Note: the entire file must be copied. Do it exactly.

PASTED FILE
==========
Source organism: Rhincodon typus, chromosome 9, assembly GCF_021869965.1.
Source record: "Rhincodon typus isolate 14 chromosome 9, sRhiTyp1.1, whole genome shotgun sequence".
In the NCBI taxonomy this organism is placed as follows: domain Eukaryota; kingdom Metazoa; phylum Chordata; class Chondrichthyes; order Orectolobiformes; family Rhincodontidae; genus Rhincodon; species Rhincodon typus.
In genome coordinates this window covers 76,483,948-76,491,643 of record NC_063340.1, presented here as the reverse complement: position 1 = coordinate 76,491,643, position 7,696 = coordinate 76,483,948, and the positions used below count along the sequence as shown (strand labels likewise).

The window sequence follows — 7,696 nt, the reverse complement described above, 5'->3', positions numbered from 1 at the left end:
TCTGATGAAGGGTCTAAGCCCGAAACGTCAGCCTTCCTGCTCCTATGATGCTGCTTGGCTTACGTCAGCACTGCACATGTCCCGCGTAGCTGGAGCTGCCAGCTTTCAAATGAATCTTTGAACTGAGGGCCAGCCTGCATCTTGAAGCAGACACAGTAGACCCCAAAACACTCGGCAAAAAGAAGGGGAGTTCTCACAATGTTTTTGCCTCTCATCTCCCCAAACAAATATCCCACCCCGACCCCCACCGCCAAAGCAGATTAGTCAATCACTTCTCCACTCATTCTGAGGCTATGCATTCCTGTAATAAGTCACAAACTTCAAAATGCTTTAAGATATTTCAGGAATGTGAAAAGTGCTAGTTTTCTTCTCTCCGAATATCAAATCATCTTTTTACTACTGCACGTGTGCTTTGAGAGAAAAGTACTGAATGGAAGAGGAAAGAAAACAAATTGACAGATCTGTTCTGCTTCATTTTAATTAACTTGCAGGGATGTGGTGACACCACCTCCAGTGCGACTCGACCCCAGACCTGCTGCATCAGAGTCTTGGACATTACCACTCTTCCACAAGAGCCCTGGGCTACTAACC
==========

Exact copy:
Source organism: Rhincodon typus, chromosome 9, assembly GCF_021869965.1.
Source record: "Rhincodon typus isolate 14 chromosome 9, sRhiTyp1.1, whole genome shotgun sequence".
In the NCBI taxonomy this organism is placed as follows: domain Eukaryota; kingdom Metazoa; phylum Chordata; class Chondrichthyes; order Orectolobiformes; family Rhincodontidae; genus Rhincodon; species Rhincodon typus.
In genome coordinates this window covers 76,483,948-76,491,643 of record NC_063340.1, presented here as the reverse complement: position 1 = coordinate 76,491,643, position 7,696 = coordinate 76,483,948, and the positions used below count along the sequence as shown (strand labels likewise).

The window sequence follows — 7,696 nt, the reverse complement described above, 5'->3', positions numbered from 1 at the left end:
TCTGATGAAGGGTCTAAGCCCGAAACGTCAGCCTTCCTGCTCCTATGATGCTGCTTGGCTTACGTCAGCACTGCACATGTCCCGCGTAGCTGGAGCTGCCAGCTTTCAAATGAATCTTTGAACTGAGGGCCAGCCTGCATCTTGAAGCAGACACAGTAGACCCCAAAACACTCGGCAAAAAGAAGGGGAGTTCTCACAATGTTTTTGCCTCTCATCTCCCCAAACAAATATCCCACCCCGACCCCCACCGCCAAAGCAGATTAGTCAATCACTTCTCCACTCATTCTGAGGCTATGCATTCCTGTAATAAGTCACAAACTTCAAAATGCTTTAAGATATTTCAGGAATGTGAAAAGTGCTAGTTTTCTTCTCTCCGAATATCAAATCATCTTTTTACTACTGCACGTGTGCTTTGAGAGAAAAGTACTGAATGGAAGAGGAAAGAAAACAAATTGACAGATCTGTTCTGCTTCATTTTAATTAACTTGCAGGGATGTGGTGACACCACCTCCAGTGCGACTCGACCCCAGACCTGCTGCATCAGAGTCTTGGACATTACCACTCTTCCACAAGAGCCCTGGGCTACTAACC